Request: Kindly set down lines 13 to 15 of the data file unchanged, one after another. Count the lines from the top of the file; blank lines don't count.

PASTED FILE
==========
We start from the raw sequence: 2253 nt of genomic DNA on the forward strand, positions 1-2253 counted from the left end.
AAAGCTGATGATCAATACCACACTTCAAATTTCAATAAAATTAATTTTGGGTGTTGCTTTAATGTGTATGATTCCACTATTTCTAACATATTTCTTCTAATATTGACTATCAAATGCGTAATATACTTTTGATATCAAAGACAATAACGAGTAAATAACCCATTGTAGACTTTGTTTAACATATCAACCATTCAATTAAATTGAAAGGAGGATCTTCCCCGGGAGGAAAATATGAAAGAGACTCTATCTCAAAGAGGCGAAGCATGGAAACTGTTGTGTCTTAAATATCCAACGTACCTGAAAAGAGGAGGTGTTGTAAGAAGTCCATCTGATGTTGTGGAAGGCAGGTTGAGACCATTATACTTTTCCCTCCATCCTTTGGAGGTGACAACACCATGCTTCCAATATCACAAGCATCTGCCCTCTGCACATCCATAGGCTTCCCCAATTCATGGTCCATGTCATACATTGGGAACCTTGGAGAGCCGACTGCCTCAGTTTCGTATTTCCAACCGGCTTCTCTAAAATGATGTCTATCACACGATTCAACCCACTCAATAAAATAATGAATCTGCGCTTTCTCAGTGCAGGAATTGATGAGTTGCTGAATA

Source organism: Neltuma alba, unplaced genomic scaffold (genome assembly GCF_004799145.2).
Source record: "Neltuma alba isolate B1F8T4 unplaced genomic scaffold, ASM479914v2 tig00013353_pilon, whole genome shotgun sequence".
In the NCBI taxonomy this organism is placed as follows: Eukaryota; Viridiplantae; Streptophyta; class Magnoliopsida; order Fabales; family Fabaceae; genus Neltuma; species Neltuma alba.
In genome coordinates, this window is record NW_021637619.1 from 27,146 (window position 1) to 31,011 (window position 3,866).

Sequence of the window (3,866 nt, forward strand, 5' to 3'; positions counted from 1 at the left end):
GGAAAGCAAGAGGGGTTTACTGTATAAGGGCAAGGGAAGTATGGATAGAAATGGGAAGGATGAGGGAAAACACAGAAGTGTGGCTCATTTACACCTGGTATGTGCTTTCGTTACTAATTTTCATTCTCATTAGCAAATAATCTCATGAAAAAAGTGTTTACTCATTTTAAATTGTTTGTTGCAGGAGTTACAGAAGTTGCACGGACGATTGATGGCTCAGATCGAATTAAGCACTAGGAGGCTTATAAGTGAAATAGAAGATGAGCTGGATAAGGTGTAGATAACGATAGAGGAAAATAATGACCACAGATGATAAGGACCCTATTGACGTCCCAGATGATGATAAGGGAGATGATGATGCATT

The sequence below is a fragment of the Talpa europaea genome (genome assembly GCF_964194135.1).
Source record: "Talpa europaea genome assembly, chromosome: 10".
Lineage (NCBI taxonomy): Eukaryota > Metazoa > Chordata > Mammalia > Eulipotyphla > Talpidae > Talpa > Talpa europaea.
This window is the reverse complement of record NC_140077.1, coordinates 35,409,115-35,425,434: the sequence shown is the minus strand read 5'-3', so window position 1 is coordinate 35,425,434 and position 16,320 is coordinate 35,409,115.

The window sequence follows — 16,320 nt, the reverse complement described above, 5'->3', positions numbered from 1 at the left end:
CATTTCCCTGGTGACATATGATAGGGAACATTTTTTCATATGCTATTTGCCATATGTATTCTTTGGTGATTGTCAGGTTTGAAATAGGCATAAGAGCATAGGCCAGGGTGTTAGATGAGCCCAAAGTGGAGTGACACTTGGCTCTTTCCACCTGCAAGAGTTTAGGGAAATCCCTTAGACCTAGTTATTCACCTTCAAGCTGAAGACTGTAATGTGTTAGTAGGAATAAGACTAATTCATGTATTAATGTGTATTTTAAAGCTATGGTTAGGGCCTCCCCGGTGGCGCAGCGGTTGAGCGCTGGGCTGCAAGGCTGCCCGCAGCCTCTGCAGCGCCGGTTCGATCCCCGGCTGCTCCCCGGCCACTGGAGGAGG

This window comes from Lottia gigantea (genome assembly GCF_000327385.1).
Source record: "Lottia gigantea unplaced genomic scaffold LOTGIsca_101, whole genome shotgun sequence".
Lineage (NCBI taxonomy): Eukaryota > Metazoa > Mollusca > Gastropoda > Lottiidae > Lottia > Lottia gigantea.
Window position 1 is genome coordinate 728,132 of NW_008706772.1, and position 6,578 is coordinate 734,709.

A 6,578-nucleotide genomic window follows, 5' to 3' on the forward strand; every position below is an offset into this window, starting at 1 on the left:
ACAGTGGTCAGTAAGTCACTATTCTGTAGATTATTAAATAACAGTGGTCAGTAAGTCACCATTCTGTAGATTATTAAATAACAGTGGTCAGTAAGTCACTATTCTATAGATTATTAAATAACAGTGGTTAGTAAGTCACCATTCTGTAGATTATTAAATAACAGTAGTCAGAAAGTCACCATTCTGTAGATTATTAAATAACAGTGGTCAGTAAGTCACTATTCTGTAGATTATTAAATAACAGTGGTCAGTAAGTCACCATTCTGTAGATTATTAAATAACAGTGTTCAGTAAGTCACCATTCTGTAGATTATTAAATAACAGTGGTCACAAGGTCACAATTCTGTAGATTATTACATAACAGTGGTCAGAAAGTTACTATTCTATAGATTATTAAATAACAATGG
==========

The window sequence follows — 16,320 nt, the reverse complement described above, 5'->3', positions numbered from 1 at the left end:
CATTTCCCTGGTGACATATGATAGGGAACATTTTTTCATATGCTATTTGCCATATGTATTCTTTGGTGATTGTCAGGTTTGAAATAGGCATAAGAGCATAGGCCAGGGTGTTAGATGAGCCCAAAGTGGAGTGACACTTGGCTCTTTCCACCTGCAAGAGTTTAGGGAAATCCCTTAGACCTAGTTATTCACCTTCAAGCTGAAGACTGTAATGTGTTAGTAGGAATAAGACTAATTCATGTATTAATGTGTATTTTAAAGCTATGGTTAGGGCCTCCCCGGTGGCGCAGCGGTTGAGCGCTGGGCTGCAAGGCTGCCCGCAGCCTCTGCAGCGCCGGTTCGATCCCCGGCTGCTCCCCGGCCACTGGAGGAGG

This window comes from Lottia gigantea (genome assembly GCF_000327385.1).